Remodeling the lobby, hallways, and elevators are among the most controversial projects any co-op or condo board can undertake. When an Upper West Side co-op board appointed a committee of three to select a rotating display of art works in the lobby – surprise, surprise – not all of the hundreds of shareholders were happy. What can shareholders do when they detest the art on the lobby walls?
“Displaying unpopular art or rotating art is not a breach of fiduciary duty,” Ingrid Manevitz, a partner at the law firm Seyfarth Shaw, tells the Ask Real Estate column in the New York Times.
But just because the board has the right to make unpopular decisions doesn’t mean it should. If enough shareholders are offended by the board's – or its committee's – taste in art, those shareholders could vote the board out at the next election. To avoid this drastic prospect, some boards are moving away from art altogether, preferring decorative textured wall coverings. Marilyn Sygrove, an interior designer who specializes in residential lobbies and common areas, says that when her clients insist on art, "We try to do safe art – no people. I try to do things that are soft, soothing, not controversial."
Ideally, the board should survey residents to get a sense of what styles they like. Not everyone will be happy, of course, but at least people will feel like their voices were heard. If a majority of residents want a rotating exhibit, a survey will confirm that. If not, the board should let it go.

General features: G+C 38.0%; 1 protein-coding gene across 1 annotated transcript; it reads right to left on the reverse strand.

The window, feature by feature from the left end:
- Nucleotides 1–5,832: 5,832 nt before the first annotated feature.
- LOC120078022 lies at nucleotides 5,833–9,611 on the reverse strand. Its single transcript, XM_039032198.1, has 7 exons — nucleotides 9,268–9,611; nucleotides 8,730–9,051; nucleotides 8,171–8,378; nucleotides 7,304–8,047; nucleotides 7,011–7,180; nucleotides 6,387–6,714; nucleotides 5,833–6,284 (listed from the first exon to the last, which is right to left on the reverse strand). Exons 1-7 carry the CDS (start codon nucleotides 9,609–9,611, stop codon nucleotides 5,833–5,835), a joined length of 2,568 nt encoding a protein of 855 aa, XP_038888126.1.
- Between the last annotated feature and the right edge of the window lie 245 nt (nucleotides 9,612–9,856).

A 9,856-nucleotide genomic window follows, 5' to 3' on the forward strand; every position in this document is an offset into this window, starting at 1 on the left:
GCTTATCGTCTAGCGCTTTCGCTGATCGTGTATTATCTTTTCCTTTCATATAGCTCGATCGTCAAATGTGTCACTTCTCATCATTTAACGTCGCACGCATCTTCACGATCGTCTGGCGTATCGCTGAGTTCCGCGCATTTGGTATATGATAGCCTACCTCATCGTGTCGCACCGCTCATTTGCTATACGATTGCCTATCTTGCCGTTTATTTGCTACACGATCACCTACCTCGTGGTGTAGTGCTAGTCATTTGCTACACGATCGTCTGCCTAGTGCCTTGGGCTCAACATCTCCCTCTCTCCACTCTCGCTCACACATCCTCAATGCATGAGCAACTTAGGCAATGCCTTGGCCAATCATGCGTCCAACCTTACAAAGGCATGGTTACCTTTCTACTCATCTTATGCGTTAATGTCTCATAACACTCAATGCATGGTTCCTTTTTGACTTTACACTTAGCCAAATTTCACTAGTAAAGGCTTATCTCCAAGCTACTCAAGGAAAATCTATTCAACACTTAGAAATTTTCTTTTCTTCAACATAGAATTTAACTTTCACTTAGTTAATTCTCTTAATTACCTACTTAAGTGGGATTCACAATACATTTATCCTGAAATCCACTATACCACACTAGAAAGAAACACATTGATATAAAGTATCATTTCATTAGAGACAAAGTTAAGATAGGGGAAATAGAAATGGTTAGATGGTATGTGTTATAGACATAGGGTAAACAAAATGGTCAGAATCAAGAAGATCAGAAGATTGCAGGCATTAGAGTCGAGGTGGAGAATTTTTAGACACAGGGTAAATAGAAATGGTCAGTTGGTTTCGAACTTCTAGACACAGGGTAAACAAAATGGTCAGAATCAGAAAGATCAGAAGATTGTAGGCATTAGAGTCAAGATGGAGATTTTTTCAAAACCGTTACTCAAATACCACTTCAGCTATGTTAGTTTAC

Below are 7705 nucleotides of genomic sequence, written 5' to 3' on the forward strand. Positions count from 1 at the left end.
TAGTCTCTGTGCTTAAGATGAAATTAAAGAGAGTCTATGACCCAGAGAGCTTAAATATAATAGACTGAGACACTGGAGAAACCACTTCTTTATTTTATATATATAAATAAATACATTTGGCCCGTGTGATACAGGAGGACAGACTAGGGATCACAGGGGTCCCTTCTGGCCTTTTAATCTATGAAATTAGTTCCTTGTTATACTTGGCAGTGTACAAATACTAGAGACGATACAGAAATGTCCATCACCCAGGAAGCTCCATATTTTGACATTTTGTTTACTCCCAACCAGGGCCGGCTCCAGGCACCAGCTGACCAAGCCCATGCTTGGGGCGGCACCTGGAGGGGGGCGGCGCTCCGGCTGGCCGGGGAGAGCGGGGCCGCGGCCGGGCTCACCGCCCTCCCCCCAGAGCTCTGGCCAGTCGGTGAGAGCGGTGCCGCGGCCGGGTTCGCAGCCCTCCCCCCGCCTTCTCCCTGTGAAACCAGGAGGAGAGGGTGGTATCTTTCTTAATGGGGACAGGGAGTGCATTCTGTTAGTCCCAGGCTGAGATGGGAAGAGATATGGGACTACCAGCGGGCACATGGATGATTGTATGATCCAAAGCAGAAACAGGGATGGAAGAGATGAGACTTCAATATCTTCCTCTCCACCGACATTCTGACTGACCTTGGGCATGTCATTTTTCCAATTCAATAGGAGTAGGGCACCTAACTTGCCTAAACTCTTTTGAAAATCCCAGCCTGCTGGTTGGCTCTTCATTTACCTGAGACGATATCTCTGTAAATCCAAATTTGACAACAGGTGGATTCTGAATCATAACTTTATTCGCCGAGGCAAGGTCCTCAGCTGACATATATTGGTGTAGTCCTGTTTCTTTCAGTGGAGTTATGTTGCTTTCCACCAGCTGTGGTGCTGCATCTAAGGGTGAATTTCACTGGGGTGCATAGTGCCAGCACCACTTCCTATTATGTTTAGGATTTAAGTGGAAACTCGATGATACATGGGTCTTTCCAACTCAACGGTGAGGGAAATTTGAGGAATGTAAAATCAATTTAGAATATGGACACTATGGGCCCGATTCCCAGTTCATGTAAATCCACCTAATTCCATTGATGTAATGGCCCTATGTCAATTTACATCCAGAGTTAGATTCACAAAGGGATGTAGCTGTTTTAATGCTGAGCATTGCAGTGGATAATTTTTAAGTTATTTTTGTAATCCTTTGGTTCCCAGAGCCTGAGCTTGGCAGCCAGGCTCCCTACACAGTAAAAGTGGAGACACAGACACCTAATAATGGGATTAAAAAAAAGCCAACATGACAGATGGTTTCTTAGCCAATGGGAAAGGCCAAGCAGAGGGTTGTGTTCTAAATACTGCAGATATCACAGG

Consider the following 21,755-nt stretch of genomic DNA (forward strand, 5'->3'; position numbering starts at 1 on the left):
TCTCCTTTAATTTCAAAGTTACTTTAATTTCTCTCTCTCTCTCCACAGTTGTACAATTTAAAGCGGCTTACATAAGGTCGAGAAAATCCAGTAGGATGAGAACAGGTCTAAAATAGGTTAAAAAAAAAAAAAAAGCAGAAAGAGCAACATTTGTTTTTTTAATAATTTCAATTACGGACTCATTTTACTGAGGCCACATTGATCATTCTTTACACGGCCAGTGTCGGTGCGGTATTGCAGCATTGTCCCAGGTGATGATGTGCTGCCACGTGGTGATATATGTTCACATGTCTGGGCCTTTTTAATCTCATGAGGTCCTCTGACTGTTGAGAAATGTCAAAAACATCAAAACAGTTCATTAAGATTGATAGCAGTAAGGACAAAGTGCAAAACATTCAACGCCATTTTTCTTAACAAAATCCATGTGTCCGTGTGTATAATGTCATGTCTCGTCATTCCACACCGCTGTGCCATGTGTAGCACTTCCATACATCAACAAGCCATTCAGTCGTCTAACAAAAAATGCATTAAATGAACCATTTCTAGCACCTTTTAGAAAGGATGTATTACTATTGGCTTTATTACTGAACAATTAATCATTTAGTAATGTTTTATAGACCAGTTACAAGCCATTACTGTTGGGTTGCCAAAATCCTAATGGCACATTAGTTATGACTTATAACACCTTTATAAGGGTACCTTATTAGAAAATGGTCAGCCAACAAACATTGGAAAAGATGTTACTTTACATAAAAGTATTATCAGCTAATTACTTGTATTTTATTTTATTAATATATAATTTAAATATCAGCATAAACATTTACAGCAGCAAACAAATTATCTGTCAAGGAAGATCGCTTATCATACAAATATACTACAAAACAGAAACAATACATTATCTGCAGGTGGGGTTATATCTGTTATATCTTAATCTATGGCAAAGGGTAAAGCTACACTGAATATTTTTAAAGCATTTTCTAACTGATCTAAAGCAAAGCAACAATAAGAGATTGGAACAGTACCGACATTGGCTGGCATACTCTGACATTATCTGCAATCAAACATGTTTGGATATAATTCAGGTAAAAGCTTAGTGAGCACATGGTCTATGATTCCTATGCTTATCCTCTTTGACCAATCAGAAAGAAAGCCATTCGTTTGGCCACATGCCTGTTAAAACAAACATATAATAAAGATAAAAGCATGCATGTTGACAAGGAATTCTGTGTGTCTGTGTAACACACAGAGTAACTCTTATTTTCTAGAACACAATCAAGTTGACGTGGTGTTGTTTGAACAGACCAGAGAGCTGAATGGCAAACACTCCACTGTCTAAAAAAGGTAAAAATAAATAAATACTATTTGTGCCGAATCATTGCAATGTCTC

For the Matisse fans who can't stand that Jackson Pollock imitation on the lobby wall, an avalanche of angry letters to the board might be more effective than a petition drive. So ask your fellow Matisse fans to start writing. Insist that the board open the design committee to concerned shareholders and that it survey residents. If your requests are ignored, run for a seat on the board in the next election. And if you win, get ready to hear from the unhappy Jackson Pollock fans in the building.
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